their voices did not surpass that of the instrumentalists. The closing number, the (second) symphony by the former Conservatory pupil Abert, testified to the indisputable strides which the young composer has made from his first, by all acounts well-respected symphony.’

A review, signed ‘J.H.’ was published by Der Tagesbote 14/3/1854. The correspondent began by describing the two purely orchestral works that ‘both demonstrated competent development and handling of their material, yet only Abert has a completely sure and exceptional vocation for composition. However, the work by Ludwig was not lacking in effect owing to its fiery performance, yet we [noted] certain dangerous reminiscences in the opening bars and thereafter in the rhythmic character of the second theme which ... lacks the desired calming effect and expansiveness.’ Of the piece by ‘the highly talented Abert ... However interesting, even excellent, as this second symphony might be called, we nevertheless cannot place it at the same level as the preceding one, neither in its individual movements nor as a whole. Yet it deserves to become known in the highest circles. In our view the introduction and the first movement (Allegro, C minor) were most pleasing, so that we followed the very successful performance of this number with the highest interest. If we are permitted to make one remark, it would be only that the development section (prior to flowing into the... [recapitulation]), could be shortened a little, through which the whole movement would be more concise and rounded and through which some insignificant sequences could be eliminated.’ The critic was least impressed with the B-flat major Scherzo, ‘although one cannot deny its piquant originality and instrumental effects. Its Trio (E-flat major) was felt not to be in keeping with the character of the rest of the symphony. ‘The third movement (Adagio in A-flat major) distinguishes itself among other things through its noble melody and the masterful handling of the musical figure that flows through almost the whole of the movement.The last movement (Presto, C minor), did not provide the elevated conclusion we expected following the preceding first and third movements. Yet it is so full of fire and of lfe, so rich in counterpoint and instrumental effects that it cannot fail to create an impact with ease and to obtain applause [when given] in such an excellent performance. Undoubtedly the second theme (which is executed in the major key towards the uproarious ending), would have benefited from greater originality with respect to its melody. All the movements of the symphony were rewarded with great applause, especially the first and the last.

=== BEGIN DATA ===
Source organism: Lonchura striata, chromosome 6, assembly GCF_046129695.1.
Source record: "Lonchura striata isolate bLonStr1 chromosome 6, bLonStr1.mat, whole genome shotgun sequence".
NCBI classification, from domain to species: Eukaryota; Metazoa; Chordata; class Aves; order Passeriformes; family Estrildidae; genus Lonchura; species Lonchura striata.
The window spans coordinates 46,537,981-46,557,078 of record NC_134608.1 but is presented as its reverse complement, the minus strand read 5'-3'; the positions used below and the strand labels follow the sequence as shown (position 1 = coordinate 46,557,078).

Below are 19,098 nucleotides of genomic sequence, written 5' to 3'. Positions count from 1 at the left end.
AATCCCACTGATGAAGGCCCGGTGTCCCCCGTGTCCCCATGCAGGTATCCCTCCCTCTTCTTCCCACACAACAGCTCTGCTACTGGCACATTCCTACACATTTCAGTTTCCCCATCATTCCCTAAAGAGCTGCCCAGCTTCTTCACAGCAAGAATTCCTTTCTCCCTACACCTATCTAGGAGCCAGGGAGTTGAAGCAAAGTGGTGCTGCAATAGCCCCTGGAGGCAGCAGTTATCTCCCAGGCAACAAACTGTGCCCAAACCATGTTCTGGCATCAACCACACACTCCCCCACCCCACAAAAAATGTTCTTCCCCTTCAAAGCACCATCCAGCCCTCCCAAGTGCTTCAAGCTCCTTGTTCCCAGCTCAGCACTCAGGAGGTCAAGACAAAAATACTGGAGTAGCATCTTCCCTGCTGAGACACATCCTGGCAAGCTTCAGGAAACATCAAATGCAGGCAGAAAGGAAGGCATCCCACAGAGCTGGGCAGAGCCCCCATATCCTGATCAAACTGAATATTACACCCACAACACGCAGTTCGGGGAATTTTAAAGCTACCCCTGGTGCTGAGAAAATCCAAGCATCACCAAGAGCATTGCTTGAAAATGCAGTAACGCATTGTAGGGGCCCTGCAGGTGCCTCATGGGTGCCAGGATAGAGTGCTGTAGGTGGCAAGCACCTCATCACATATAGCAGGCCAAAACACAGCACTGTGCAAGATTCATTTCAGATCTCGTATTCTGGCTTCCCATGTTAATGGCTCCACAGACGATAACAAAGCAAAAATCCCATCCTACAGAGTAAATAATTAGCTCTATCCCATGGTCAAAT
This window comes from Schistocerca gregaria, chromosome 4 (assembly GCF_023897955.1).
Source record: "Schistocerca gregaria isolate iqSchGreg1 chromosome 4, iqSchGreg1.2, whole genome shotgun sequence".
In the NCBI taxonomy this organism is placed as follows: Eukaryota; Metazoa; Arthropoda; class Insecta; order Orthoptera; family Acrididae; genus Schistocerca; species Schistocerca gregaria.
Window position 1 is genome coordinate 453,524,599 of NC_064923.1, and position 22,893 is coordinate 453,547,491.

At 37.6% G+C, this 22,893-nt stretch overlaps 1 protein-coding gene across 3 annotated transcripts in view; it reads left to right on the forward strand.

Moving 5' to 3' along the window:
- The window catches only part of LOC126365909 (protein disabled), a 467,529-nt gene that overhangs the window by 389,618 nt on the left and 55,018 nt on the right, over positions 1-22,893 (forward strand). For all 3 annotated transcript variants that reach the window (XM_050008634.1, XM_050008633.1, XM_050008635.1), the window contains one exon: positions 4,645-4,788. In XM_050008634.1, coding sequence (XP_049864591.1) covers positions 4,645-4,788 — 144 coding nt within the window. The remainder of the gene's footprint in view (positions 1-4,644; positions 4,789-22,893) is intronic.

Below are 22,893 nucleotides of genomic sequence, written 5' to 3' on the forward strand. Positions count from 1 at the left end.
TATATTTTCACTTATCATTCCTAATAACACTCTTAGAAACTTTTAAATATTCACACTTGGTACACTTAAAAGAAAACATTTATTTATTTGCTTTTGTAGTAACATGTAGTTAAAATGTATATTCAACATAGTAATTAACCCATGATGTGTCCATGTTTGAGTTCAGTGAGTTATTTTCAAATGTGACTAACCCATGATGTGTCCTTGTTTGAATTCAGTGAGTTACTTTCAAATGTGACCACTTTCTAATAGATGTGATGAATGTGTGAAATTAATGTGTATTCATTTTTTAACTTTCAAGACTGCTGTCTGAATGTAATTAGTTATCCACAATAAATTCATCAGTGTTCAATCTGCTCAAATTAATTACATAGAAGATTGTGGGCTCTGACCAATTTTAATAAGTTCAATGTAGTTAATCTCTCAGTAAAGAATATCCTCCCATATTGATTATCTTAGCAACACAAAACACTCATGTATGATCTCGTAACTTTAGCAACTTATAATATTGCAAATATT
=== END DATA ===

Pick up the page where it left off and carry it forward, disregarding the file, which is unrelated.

The remainder of the review text covered the solo works given in the concert programme. Of the three pieces, the Divertissement for trombone, a duet from Zoraide and a Concertino by Kummer [the earlier report by the periodical described this as a concerto], the critic remarked that
‘we are truly quite embarassed to comment upon these numbers as we have nothing to praise, but at the same time [we do not have] the right to reproach the pupils who for sure are diligent and perhaps also not without talent.’ After noting that they were appearing in the context of an examination production constituting an introduction to Prague concert life, the correspondent briefly commented upon their individual performances and their apparent abilities, concluding that even the accomplished virtuosi would have struggled to present such works of ‘triviality and tediousness’ as were given on this occasion. The hall was noted to have been full.

Summary of sources:

Tagesbote aus Böhmen (28/02/1854)
Tagesbote aus Böhmen (08/03/1854)
Lumír (09/03/1854)
Bohemia (11/03/1854)
Tagesbote aus Böhmen (14/03/1854)
Lumír (16/03/1854)